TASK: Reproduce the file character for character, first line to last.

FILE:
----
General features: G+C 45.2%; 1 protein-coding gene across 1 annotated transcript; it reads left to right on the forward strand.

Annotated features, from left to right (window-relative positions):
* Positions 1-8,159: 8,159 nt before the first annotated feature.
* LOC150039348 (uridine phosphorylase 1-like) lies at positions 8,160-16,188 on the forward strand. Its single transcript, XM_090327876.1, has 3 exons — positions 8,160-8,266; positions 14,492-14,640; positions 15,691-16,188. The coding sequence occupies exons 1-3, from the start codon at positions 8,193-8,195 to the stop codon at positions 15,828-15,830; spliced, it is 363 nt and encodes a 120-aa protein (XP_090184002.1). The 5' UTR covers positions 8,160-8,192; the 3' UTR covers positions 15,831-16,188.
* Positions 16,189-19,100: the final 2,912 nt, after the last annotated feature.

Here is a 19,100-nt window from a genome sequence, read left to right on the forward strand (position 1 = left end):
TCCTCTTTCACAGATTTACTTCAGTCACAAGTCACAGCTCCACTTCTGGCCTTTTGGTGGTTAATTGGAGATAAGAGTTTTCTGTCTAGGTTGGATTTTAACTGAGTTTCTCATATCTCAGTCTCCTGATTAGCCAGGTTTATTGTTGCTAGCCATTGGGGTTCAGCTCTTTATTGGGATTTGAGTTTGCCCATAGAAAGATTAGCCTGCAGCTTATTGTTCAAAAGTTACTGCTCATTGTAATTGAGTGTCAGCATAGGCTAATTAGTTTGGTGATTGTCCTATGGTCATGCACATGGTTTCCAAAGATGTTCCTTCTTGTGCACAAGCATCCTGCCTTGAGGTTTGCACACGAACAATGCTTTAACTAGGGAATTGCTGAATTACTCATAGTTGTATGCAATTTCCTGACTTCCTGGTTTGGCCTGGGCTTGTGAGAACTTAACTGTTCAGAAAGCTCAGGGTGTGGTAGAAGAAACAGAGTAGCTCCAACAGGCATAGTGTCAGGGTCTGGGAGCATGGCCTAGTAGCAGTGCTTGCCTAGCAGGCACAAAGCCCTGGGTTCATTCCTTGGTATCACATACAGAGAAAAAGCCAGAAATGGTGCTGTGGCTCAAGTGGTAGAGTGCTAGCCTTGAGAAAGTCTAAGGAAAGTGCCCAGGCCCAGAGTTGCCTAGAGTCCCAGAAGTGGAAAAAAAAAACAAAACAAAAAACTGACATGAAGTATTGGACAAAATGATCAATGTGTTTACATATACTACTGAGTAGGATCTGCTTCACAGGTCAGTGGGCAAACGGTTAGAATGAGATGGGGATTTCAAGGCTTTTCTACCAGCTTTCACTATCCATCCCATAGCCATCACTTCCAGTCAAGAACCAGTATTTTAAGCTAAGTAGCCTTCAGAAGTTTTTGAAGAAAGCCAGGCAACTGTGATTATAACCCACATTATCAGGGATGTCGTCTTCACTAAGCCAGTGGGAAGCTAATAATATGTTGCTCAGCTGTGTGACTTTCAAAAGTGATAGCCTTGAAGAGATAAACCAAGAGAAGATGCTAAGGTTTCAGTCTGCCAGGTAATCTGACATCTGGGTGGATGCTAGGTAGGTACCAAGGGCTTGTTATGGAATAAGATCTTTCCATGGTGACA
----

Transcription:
General features: G+C 45.2%; 1 protein-coding gene across 1 annotated transcript; it reads left to right on the forward strand.

Annotated features, from left to right (window-relative positions):
* Positions 1-8,159: 8,159 nt before the first annotated feature.
* LOC150039348 (uridine phosphorylase 1-like) lies at positions 8,160-16,188 on the forward strand. Its single transcript, XM_090327876.1, has 3 exons — positions 8,160-8,266; positions 14,492-14,640; positions 15,691-16,188. The coding sequence occupies exons 1-3, from the start codon at positions 8,193-8,195 to the stop codon at positions 15,828-15,830; spliced, it is 363 nt and encodes a 120-aa protein (XP_090184002.1). The 5' UTR covers positions 8,160-8,192; the 3' UTR covers positions 15,831-16,188.
* Positions 16,189-19,100: the final 2,912 nt, after the last annotated feature.

Here is a 19,100-nt window from a genome sequence, read left to right on the forward strand (position 1 = left end):
TCCTCTTTCACAGATTTACTTCAGTCACAAGTCACAGCTCCACTTCTGGCCTTTTGGTGGTTAATTGGAGATAAGAGTTTTCTGTCTAGGTTGGATTTTAACTGAGTTTCTCATATCTCAGTCTCCTGATTAGCCAGGTTTATTGTTGCTAGCCATTGGGGTTCAGCTCTTTATTGGGATTTGAGTTTGCCCATAGAAAGATTAGCCTGCAGCTTATTGTTCAAAAGTTACTGCTCATTGTAATTGAGTGTCAGCATAGGCTAATTAGTTTGGTGATTGTCCTATGGTCATGCACATGGTTTCCAAAGATGTTCCTTCTTGTGCACAAGCATCCTGCCTTGAGGTTTGCACACGAACAATGCTTTAACTAGGGAATTGCTGAATTACTCATAGTTGTATGCAATTTCCTGACTTCCTGGTTTGGCCTGGGCTTGTGAGAACTTAACTGTTCAGAAAGCTCAGGGTGTGGTAGAAGAAACAGAGTAGCTCCAACAGGCATAGTGTCAGGGTCTGGGAGCATGGCCTAGTAGCAGTGCTTGCCTAGCAGGCACAAAGCCCTGGGTTCATTCCTTGGTATCACATACAGAGAAAAAGCCAGAAATGGTGCTGTGGCTCAAGTGGTAGAGTGCTAGCCTTGAGAAAGTCTAAGGAAAGTGCCCAGGCCCAGAGTTGCCTAGAGTCCCAGAAGTGGAAAAAAAAAACAAAACAAAAAACTGACATGAAGTATTGGACAAAATGATCAATGTGTTTACATATACTACTGAGTAGGATCTGCTTCACAGGTCAGTGGGCAAACGGTTAGAATGAGATGGGGATTTCAAGGCTTTTCTACCAGCTTTCACTATCCATCCCATAGCCATCACTTCCAGTCAAGAACCAGTATTTTAAGCTAAGTAGCCTTCAGAAGTTTTTGAAGAAAGCCAGGCAACTGTGATTATAACCCACATTATCAGGGATGTCGTCTTCACTAAGCCAGTGGGAAGCTAATAATATGTTGCTCAGCTGTGTGACTTTCAAAAGTGATAGCCTTGAAGAGATAAACCAAGAGAAGATGCTAAGGTTTCAGTCTGCCAGGTAATCTGACATCTGGGTGGATGCTAGGTAGGTACCAAGGGCTTGTTATGGAATAAGATCTTTCCATGGTGACA